Harriet Birungi is a medical anthropologist and associate with the Population Council’s Reproductive Health program. As the director of the Population Council’s operations research projects in Kenya and Uganda, she promotes innovative ways to improve service delivery.
When I first met Annet, she was 17 years old, out of school, and living alone in a house left by her recently deceased mother. Annet came to The AIDS Support Organization (TASO) nearly every day to run errands for the TASO staff and to receive some food. Annet’s daily struggles are typical of HIV-positive adolescents who are poor and without a family to care for them.
In the first of several conversations, she complained about her experiences with AIDS medications. Side effects made her breasts and stomach significantly larger, she said. When I looked at her more closely, I realized that something else was going on; either she was trying to hide something from me or she wanted to say something more. I explained that I was not interested in talking about AIDS medications, but would rather discuss her life and relationships in general. She smiled and looked down, declining to say anything.
Two days later she opened up to me. She talked about her boyfriend, who had disappeared. She was upset that all her attempts to reach him had been unsuccessful. She asked if I could call him on my mobile phone. I agreed, only to discover that his number was out of service.
Annet looked desperate—she really wanted to tell me more. We got lunch, sat down, and ate together. During lunch she confided that she had had sex with her boyfriend and feared that she was about two months pregnant.
To my surprise, Annet had not discussed her pregnancy with the TASO counselors even though she had a good relationship with them. When I expressed concern, she begged me not to disclose her pregnancy. Later, she confided: "They love me so much. I am like their own child. By becoming pregnant I have disappointed them, and I may lose all the support I receive from them."
I offered Annet encouragement and asked if we could meet the following day. I made an appointment for her at a teen center where her identity would be kept confidential. During the prenatal exam, it became clear that Annet was in the seventh month of pregnancy, yet she had concealed this all along. She had not visited any prenatal care services or received any information on prevention of mother-to-child transmission of HIV. She had not made a birth plan.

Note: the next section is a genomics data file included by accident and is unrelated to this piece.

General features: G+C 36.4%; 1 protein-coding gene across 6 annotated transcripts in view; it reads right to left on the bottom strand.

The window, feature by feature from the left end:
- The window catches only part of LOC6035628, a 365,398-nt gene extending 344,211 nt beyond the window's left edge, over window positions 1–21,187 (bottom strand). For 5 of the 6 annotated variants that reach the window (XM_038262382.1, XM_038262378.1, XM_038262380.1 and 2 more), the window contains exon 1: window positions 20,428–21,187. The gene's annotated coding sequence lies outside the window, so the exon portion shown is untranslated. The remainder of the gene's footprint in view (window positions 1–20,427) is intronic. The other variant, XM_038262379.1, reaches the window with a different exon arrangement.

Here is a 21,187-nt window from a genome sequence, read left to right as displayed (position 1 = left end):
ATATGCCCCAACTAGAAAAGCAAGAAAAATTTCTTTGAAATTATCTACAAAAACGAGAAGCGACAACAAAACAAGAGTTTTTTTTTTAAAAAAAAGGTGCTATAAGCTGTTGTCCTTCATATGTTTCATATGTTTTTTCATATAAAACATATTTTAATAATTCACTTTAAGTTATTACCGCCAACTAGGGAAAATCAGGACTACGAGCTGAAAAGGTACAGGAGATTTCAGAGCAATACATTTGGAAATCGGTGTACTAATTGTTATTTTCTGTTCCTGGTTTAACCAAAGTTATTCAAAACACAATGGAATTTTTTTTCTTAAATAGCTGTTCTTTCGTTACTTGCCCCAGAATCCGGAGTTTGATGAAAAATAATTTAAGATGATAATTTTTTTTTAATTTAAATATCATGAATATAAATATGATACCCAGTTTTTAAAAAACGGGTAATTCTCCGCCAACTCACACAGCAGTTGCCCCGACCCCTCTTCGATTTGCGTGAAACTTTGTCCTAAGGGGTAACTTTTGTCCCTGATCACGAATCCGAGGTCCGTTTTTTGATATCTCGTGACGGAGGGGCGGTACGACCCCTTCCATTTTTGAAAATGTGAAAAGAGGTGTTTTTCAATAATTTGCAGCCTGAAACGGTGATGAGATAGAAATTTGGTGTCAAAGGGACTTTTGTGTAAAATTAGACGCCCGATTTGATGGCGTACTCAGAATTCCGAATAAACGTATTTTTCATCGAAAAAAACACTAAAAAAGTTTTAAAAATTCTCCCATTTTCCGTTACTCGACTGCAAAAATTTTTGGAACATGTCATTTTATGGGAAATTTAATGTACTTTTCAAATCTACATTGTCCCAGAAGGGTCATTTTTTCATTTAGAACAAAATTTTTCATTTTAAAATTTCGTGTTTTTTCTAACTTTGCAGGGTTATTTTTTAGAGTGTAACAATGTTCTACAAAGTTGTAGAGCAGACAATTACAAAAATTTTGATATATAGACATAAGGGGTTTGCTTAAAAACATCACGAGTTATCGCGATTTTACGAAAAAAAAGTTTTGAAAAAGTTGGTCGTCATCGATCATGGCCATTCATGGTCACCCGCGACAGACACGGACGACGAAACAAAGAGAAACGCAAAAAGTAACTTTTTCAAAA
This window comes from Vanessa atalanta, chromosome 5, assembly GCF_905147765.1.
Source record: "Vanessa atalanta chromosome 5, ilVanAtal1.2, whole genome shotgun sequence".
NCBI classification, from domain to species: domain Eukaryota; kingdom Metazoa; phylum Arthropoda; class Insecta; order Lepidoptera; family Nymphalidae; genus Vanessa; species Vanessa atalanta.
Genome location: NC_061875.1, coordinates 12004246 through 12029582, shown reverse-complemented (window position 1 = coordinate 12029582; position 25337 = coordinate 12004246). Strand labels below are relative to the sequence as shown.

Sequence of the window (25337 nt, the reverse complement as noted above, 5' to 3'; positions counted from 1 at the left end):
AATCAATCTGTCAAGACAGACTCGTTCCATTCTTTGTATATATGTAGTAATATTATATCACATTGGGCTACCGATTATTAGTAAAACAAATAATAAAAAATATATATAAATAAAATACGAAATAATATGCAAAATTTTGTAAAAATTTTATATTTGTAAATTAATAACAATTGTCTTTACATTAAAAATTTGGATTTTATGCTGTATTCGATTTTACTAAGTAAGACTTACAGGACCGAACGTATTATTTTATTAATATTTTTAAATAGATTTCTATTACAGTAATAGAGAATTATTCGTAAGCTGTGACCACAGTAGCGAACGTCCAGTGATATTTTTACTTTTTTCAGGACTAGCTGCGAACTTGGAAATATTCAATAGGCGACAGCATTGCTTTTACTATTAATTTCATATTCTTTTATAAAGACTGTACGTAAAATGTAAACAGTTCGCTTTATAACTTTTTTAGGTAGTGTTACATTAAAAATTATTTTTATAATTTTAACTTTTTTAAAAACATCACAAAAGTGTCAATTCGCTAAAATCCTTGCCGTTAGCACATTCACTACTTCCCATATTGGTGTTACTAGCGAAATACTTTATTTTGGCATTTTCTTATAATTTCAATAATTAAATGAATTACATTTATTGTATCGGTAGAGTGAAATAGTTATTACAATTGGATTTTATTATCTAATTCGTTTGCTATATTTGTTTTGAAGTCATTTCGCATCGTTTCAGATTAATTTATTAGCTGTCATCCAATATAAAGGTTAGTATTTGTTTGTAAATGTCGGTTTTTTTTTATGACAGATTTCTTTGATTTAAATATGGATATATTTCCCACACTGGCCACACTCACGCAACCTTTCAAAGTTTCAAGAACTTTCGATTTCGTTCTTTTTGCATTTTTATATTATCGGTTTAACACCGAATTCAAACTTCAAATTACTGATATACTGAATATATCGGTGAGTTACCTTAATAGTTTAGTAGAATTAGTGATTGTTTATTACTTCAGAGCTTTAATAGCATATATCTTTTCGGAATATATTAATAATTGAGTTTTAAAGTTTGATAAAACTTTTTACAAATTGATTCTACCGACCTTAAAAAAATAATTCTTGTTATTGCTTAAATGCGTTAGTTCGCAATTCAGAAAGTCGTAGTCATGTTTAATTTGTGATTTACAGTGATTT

Annet was lucky to have been identified through our project, but many pregnant HIV-positive adolescents remain invisible. We may never know how many young people there are like Annet who have unprotected sex, are pregnant, are considering having an unsafe abortion, are about to give birth without skilled medical assistance, or do not get services to prevent mother-to-child transmission of HIV. Without help, it is likely that they will have an HIV-positive infant. Each of these unfortunate scenarios is preventable. They each point to the urgent need for programs to reach a population that was never expected to survive, yet now these young people live well into adulthood to become parents.
Once Annet connected with the appropriate health care services, her situation changed dramatically. When she delivered her baby, a skilled birth attendant was there to assist her. After the birth, Annet received counseling on breastfeeding and how to prevent mother-to-child transmission of HIV. She also learned about contraceptive use during the postpartum period.
Two months after her baby’s birth, Annet called to inform me that her baby tested negative for HIV. This is the outcome desired for all pregnant young people living with HIV in Africa.